Te Kaveinga - Mental health and wellbeing of Pacific peoples

Te Kaveinga - Mental health and wellbeing of Pacif...
01 Jun 2018
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This report presents an analysis of the mental health of Pacific peoples, and looks at intra-Pacific mental health, that is mental health in multi-ethnic Pacific peoples and cultural connectedness in Pacific peoples. The analysis was completed using a pooled dataset using the 2015 and 2016 New Zealand Mental Health Monitor with the 2016 Health & Lifestyles Survey to be able to analyse mental health for smaller subpopulations, such as various subgroups of Pacific peoples.

Methodology

The 2015 and 2016 New Zealand Mental Health Monitor (NZMHM) and 2016 Health & Lifestyles Survey (HLS) are both nationwide face-to-face surveys of adults aged 15 years and over. The surveys are conducted in people’s homes using Computer Assisted Personal Interviewing (CAPI). The fieldwork for all three survey waves was completed over 18 months between July 2015 and December 2016. The pooled dataset included data collected from 6,777 respondents. Of these, there were 1,279 Pacific respondents included in the analysis for Te Kaveinga.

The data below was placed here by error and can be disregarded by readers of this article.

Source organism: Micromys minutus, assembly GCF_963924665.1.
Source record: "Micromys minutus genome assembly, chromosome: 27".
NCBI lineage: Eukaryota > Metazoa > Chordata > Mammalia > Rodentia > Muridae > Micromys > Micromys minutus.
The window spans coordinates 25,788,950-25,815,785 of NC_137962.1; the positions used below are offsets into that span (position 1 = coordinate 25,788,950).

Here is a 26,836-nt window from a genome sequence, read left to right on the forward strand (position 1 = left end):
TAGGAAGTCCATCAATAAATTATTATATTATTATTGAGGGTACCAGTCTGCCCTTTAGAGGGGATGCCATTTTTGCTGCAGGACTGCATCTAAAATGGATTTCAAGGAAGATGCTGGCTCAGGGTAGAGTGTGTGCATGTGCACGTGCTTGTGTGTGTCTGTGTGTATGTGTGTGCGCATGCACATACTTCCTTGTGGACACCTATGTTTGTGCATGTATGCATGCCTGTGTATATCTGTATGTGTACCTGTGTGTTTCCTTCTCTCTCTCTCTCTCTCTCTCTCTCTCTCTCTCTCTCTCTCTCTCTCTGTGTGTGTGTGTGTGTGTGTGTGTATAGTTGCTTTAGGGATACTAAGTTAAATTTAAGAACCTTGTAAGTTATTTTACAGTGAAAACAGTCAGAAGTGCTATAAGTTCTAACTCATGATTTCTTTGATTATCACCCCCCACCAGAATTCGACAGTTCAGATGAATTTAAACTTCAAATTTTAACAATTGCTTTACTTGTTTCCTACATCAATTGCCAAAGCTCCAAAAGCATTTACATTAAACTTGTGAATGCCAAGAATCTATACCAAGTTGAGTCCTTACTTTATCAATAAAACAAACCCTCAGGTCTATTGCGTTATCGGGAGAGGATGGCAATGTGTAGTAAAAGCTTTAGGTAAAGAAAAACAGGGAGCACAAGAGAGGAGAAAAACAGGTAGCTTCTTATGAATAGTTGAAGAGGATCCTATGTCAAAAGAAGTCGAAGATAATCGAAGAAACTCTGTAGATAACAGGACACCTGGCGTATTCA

The analyses use a combination of weighted proportions and regression modelling. For all results on Pacific peoples only, descriptive statistics are presented showing the weighted proportions for various items for the Pacific respondents. For all comparative analyses, regression models were used to test for significant differences between groups. All regression analyses were adjusted to control for the potential confounding influence of population differences in age and gender structures. Only statistically significant differences are presented.

Key Results

  • Pacific peoples are well connected socially and culturally.
  • Cultural connectedness is weaker in multi-ethnic Pacific peoples and Pacific peoples whose heritage is from Pacific nations where there is a constitutional agreement with New Zealand (ie, Cook Islands Māori, Niueans and Tokelauans).
  • Pacific peoples, on average, report higher psychological distress and depressive symptoms over the past 2 to 4 weeks than the Others (ie, non-Māori, non-Pacific people).
  • The stigma surrounding mental health issues is high among Pacific peoples.
  • Some Pacific peoples don’t know where to get help for mental distress and awareness of national mental health websites is low
Page last modified: 23 Aug 2018